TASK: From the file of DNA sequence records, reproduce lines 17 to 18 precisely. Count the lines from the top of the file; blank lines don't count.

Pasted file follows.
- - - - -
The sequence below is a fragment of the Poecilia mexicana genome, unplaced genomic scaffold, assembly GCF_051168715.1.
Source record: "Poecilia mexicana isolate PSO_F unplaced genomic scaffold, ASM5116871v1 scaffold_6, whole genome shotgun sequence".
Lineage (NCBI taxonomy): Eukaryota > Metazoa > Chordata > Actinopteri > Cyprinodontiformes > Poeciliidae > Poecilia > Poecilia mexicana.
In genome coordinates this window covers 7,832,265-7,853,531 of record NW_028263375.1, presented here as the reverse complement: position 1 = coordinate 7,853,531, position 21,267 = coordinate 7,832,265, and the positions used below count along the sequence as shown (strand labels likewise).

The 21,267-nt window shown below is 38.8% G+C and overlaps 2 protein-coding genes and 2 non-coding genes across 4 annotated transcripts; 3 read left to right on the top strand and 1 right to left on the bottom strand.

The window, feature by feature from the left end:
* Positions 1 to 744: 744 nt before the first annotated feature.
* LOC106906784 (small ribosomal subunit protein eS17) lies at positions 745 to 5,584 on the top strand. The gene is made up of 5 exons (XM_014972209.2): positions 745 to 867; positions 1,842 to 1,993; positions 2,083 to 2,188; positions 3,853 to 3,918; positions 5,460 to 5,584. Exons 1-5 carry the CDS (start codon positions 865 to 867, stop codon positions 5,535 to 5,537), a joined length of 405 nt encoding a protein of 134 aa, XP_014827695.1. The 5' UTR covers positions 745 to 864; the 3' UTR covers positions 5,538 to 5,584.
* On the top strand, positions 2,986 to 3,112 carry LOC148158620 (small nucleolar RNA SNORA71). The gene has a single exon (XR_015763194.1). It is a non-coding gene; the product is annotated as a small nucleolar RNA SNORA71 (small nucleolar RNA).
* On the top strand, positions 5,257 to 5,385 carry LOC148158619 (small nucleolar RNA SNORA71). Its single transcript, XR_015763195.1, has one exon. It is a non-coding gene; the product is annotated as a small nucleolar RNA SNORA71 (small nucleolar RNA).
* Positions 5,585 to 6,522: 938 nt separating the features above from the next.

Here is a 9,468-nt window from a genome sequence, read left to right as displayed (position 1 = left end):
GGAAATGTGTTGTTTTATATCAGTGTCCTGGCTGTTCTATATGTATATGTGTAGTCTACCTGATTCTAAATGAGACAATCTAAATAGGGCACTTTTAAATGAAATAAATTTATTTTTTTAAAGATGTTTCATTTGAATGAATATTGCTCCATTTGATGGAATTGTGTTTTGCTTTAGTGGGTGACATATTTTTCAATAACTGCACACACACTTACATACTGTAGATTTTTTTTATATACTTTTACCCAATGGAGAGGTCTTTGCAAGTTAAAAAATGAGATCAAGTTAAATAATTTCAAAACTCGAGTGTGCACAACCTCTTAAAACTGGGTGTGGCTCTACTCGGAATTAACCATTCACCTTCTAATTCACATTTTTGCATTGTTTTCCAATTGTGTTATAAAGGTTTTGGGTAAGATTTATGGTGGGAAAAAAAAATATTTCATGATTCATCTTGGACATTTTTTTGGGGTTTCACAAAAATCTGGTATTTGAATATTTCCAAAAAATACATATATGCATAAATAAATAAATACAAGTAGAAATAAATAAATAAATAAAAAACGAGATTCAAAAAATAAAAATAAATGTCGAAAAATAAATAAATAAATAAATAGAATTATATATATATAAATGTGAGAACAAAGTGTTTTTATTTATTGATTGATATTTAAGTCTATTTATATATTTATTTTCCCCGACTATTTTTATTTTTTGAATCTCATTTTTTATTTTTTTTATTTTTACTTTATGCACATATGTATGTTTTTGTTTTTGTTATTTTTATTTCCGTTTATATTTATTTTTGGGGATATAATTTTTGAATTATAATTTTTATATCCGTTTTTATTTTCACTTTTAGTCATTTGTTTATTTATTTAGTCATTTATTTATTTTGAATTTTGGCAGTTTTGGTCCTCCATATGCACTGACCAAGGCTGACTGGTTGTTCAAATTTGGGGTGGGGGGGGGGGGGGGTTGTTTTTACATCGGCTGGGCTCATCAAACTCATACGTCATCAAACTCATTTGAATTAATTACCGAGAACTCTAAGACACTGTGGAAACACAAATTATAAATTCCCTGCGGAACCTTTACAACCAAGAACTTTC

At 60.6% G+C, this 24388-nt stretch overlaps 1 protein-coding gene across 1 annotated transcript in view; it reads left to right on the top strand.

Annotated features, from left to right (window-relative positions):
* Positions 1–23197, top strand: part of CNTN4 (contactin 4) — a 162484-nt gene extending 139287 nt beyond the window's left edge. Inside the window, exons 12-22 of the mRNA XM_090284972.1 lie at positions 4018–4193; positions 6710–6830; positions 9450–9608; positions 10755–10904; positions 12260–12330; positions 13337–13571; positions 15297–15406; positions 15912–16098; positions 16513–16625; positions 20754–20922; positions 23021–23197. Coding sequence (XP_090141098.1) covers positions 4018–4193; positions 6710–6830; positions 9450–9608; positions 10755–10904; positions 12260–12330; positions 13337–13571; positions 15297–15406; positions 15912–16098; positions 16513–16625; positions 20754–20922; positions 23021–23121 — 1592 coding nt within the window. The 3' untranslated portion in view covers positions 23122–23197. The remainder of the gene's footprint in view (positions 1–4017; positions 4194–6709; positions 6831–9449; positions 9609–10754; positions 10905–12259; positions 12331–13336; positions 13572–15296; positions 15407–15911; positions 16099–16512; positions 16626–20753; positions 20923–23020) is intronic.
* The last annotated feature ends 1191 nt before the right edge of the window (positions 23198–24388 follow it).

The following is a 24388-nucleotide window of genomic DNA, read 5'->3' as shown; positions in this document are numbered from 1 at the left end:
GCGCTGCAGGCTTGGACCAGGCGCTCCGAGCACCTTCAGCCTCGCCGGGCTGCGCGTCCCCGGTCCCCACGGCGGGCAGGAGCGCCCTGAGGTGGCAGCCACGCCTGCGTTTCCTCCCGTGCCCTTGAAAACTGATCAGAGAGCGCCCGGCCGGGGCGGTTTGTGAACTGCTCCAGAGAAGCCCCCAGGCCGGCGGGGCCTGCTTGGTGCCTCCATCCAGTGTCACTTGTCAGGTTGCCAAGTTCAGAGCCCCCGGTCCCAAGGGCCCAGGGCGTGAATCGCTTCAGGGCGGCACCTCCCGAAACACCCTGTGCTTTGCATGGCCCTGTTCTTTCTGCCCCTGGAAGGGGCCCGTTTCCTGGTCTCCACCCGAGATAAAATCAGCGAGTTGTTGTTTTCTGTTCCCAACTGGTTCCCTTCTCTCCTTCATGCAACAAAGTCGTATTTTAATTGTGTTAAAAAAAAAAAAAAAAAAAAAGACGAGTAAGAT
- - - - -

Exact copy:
* The last annotated feature ends 1191 nt before the right edge of the window (positions 23198–24388 follow it).

The following is a 24388-nucleotide window of genomic DNA, read 5'->3' as shown; positions in this document are numbered from 1 at the left end: